High Pressure Hot Water Heating in the 19th Century.

July 28, 2022 1:01 pm

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Today, when we start to feel the cold chill of winter approaching, we can reach for our boiler controls and have our homes nice and warm in no time at all. That is as long as your system is in full working order. If you are having issues, you should speak with a Boiler Repair Gloucester company such as www.hprservicesltd.com/gloucester-boilers/boiler-service-gloucester/ to get these issues resolved as quickly as possible.

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Back in the 19th Century, there were a number of different ways that people could keep themselves and their homes nice and warm, and the Perkins’ High-Pressure Hot Water Heating System was one such way.

Born in Massachusetts in 1799, Angier March Perkins joined his father, Jacob, on a trip to England in 1819. Angier Marsh Perkins was born in Massachusetts in 1799. He accompanied his father, Jacob, to England in 1819. In order to demonstrate his expertise in the field of steam engines and boilers, Jacob secured a number of patents. Using small diameter piping developed in 1825 by the company of John Russell & Son of Staffordshire, Perkins himself developed a sealed, high-pressure hot water heating system utilising small diameter piping that was developed in 1825 by John Russell & Son.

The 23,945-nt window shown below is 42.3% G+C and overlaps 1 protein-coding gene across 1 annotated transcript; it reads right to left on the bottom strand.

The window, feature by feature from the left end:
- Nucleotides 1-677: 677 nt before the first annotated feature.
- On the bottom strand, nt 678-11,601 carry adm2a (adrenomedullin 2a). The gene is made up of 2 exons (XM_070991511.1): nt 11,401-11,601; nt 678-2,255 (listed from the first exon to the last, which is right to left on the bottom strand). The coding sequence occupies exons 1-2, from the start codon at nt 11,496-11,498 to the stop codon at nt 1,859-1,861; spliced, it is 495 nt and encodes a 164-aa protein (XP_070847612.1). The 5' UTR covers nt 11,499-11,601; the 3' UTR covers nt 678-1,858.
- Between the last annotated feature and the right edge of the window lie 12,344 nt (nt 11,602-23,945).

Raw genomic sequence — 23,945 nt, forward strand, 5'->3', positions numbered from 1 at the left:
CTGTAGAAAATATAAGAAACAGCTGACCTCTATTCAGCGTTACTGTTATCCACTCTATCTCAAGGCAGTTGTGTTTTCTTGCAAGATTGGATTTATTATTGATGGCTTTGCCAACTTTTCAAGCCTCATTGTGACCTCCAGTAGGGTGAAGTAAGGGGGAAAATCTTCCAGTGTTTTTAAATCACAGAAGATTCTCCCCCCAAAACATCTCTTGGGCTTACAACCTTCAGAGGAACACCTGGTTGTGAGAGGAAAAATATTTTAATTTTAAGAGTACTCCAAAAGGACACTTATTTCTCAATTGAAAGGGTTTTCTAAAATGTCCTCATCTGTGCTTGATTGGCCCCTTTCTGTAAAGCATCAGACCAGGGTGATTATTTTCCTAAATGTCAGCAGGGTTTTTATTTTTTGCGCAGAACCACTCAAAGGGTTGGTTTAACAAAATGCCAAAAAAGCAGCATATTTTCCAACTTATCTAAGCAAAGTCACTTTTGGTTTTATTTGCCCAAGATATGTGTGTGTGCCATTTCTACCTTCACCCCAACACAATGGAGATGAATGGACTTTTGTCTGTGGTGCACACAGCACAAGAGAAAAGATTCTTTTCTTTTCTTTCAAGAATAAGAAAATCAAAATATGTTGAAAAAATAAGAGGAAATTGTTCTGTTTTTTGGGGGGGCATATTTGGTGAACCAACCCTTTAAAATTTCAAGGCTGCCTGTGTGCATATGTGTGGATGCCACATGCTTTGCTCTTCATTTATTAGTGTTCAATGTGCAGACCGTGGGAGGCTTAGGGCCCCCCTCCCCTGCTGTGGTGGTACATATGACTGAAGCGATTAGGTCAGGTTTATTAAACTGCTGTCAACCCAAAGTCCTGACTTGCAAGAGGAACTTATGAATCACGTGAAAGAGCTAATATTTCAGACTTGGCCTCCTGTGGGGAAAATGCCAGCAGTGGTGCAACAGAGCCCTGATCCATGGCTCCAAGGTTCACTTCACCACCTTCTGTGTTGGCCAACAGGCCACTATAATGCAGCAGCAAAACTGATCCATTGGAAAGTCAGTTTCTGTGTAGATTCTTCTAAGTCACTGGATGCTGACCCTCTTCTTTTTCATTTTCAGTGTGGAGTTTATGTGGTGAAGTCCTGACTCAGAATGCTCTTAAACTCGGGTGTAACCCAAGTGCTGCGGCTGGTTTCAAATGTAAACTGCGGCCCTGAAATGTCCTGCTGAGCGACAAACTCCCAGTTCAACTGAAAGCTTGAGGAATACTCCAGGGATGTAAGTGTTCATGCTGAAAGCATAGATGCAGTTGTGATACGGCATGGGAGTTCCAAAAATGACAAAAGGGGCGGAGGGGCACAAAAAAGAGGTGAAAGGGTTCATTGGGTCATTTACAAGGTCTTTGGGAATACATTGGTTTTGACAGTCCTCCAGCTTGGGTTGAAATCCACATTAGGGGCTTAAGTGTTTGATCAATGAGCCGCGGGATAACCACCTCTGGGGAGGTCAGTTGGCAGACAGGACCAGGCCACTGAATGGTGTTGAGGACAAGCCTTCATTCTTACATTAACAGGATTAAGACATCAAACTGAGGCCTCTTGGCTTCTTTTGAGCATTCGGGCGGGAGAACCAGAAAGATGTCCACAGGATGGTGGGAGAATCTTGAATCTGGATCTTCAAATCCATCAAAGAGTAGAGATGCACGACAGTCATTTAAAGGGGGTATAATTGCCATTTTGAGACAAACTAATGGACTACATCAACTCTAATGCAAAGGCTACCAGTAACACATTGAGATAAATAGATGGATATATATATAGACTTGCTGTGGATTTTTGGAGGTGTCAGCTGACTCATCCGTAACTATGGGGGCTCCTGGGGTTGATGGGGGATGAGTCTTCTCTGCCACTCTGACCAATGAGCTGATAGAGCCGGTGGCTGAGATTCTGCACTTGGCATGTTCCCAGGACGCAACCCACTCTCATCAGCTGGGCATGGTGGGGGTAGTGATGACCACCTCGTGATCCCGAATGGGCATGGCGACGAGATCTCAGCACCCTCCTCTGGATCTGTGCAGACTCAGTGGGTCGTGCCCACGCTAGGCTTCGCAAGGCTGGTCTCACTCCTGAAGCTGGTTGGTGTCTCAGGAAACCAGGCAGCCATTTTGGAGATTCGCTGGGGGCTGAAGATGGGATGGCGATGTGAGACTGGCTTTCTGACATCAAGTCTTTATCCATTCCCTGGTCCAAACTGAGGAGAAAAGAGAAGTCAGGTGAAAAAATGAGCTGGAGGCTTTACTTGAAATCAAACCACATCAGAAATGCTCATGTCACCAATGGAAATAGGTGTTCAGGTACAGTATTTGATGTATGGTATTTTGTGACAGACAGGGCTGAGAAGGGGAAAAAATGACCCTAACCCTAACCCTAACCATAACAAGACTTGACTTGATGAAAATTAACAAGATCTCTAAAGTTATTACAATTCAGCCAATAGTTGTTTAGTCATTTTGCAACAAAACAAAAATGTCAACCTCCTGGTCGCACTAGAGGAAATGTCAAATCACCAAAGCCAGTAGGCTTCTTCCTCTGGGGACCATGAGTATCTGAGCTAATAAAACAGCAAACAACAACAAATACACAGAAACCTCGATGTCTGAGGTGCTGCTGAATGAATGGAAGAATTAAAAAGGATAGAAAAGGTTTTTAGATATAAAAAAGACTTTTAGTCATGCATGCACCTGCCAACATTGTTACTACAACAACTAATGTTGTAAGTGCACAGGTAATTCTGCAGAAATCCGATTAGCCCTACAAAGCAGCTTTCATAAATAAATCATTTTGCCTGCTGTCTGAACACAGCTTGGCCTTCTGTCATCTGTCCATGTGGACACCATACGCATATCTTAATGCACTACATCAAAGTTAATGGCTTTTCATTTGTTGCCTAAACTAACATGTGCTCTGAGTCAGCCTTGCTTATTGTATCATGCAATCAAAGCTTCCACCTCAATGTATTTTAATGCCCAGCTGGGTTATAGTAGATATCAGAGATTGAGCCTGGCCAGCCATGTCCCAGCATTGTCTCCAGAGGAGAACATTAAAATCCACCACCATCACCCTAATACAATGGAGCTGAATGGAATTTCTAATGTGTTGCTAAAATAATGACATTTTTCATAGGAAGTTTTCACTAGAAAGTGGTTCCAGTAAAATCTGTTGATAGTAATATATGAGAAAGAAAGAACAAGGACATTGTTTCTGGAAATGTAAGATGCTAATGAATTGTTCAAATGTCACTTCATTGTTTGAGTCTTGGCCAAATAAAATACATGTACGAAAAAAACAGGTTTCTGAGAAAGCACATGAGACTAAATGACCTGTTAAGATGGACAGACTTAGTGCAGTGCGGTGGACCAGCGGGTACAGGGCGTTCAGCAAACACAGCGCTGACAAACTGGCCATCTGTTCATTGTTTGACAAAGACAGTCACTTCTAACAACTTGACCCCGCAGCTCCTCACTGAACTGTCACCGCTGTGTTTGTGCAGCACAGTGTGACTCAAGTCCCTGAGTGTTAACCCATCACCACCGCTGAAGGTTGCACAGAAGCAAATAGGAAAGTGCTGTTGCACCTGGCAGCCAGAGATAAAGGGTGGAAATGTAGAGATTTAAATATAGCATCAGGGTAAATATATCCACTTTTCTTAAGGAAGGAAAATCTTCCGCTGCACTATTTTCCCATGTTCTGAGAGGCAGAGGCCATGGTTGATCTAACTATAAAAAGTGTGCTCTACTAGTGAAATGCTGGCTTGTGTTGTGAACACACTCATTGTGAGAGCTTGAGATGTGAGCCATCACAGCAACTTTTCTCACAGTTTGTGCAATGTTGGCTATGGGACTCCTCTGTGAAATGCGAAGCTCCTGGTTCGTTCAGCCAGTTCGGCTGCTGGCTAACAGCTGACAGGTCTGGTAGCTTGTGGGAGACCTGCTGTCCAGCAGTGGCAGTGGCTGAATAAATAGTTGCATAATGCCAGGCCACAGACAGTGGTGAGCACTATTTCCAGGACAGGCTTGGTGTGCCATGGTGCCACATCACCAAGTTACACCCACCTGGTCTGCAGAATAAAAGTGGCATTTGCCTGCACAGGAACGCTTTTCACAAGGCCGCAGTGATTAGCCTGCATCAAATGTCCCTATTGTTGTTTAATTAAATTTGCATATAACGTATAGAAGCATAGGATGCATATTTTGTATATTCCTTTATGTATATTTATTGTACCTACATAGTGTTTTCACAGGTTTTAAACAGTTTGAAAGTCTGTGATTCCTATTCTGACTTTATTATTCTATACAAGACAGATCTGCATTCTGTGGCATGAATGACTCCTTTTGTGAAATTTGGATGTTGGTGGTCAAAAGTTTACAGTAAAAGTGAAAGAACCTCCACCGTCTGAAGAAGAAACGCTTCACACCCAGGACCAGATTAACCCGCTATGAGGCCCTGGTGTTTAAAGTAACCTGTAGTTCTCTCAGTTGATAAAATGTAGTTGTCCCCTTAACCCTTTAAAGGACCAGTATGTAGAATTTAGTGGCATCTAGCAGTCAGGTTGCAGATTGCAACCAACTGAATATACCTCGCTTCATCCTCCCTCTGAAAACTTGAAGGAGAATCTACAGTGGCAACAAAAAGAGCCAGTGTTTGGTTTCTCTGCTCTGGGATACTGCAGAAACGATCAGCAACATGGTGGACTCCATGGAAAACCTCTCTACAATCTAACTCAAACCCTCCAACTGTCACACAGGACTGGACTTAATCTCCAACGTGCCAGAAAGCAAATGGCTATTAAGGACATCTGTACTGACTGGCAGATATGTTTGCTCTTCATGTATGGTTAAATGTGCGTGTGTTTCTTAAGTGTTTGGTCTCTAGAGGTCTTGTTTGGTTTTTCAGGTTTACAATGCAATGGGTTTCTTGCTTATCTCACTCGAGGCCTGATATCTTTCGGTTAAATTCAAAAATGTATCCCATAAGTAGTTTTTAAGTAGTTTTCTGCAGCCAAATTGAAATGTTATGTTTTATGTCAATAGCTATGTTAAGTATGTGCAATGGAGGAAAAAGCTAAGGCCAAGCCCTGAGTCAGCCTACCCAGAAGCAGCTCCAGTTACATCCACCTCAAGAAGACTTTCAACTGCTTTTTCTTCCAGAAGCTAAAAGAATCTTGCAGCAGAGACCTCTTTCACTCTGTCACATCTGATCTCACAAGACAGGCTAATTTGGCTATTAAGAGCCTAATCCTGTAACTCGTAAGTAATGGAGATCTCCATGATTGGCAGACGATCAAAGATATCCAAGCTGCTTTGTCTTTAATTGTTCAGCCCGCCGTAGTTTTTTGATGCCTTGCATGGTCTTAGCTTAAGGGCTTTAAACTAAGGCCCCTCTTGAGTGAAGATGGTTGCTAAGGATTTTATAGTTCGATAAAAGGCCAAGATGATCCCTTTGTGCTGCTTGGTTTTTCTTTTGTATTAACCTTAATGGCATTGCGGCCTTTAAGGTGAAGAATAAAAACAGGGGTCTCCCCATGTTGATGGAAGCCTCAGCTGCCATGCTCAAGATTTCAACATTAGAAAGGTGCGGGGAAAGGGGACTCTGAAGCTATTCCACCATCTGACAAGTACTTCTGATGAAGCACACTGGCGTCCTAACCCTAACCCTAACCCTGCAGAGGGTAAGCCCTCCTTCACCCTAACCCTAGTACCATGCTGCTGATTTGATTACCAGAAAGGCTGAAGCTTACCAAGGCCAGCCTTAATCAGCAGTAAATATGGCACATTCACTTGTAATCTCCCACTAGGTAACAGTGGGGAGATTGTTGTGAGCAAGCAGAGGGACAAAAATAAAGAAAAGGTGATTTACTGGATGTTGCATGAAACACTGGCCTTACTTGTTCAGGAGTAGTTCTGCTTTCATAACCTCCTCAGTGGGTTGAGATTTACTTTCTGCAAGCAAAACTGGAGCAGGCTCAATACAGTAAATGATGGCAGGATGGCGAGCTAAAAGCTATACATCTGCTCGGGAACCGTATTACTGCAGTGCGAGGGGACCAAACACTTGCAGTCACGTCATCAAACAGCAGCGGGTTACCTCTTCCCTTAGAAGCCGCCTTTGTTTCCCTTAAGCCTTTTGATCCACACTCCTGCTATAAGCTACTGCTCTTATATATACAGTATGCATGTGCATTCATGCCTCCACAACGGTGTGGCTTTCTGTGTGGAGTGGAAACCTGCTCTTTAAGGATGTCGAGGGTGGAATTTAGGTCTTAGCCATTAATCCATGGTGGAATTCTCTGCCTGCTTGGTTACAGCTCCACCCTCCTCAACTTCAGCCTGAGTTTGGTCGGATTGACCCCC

As a result of his efforts, he used seam-welded wrought iron with a wall thickness of 6mm, and the furnace apparatus was designed to maintain 177°C (350°F) at all times, although it would sometimes rise to unacceptably high pressure and a dangerous temperature of 287.8°C (550°F).

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A sinuous coil of about one-sixth of the total length of the tube was arranged in Perkins’ first furnaces, there being a brick combustion chamber lined with firebrick to contain about one-sixth of the total tube length. There were metal-cased Perkins boilers available in 1840, which contained the furnace tubes, but the brick setting arrangement seems to have been widely used as it was more cost-effective than the metal-cased boilers of that time.

A medium pressure system was developed by Perkins in 1839 using a water supply cistern containing a relief valve instead of an expansion tube. As a result, this was able to override most of the objections to the extremely high and dangerous temperatures and pressures that had been used in the original system.